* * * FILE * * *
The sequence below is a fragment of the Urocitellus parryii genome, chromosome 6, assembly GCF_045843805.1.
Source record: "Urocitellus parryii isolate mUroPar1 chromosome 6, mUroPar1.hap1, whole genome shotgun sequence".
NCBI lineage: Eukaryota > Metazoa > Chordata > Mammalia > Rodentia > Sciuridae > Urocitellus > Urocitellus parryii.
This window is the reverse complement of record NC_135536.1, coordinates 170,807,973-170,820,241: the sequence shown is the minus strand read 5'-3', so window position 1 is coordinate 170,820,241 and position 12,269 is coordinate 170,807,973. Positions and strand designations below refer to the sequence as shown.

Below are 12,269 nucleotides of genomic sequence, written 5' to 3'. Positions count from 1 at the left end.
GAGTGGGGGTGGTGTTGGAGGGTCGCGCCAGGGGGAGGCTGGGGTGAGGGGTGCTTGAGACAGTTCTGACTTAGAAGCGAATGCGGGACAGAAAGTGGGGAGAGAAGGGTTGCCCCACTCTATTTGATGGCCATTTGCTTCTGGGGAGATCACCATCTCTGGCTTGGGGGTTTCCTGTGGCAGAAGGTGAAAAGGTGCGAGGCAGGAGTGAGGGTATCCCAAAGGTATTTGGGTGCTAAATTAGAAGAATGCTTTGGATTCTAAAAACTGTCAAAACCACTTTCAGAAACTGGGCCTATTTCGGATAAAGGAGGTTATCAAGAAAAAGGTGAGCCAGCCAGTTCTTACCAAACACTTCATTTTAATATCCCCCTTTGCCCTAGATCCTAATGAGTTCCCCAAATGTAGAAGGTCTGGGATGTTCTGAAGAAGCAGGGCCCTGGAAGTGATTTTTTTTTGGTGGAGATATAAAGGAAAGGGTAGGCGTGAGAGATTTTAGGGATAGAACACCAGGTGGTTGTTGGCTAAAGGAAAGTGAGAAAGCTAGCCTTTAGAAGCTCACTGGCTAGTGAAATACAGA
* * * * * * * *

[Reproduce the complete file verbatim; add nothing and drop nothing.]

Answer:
The sequence below is a fragment of the Urocitellus parryii genome, chromosome 6, assembly GCF_045843805.1.
Source record: "Urocitellus parryii isolate mUroPar1 chromosome 6, mUroPar1.hap1, whole genome shotgun sequence".
NCBI lineage: Eukaryota > Metazoa > Chordata > Mammalia > Rodentia > Sciuridae > Urocitellus > Urocitellus parryii.
This window is the reverse complement of record NC_135536.1, coordinates 170,807,973-170,820,241: the sequence shown is the minus strand read 5'-3', so window position 1 is coordinate 170,820,241 and position 12,269 is coordinate 170,807,973. Positions and strand designations below refer to the sequence as shown.

Below are 12,269 nucleotides of genomic sequence, written 5' to 3'. Positions count from 1 at the left end.
GAGTGGGGGTGGTGTTGGAGGGTCGCGCCAGGGGGAGGCTGGGGTGAGGGGTGCTTGAGACAGTTCTGACTTAGAAGCGAATGCGGGACAGAAAGTGGGGAGAGAAGGGTTGCCCCACTCTATTTGATGGCCATTTGCTTCTGGGGAGATCACCATCTCTGGCTTGGGGGTTTCCTGTGGCAGAAGGTGAAAAGGTGCGAGGCAGGAGTGAGGGTATCCCAAAGGTATTTGGGTGCTAAATTAGAAGAATGCTTTGGATTCTAAAAACTGTCAAAACCACTTTCAGAAACTGGGCCTATTTCGGATAAAGGAGGTTATCAAGAAAAAGGTGAGCCAGCCAGTTCTTACCAAACACTTCATTTTAATATCCCCCTTTGCCCTAGATCCTAATGAGTTCCCCAAATGTAGAAGGTCTGGGATGTTCTGAAGAAGCAGGGCCCTGGAAGTGATTTTTTTTTGGTGGAGATATAAAGGAAAGGGTAGGCGTGAGAGATTTTAGGGATAGAACACCAGGTGGTTGTTGGCTAAAGGAAAGTGAGAAAGCTAGCCTTTAGAAGCTCACTGGCTAGTGAAATACAGA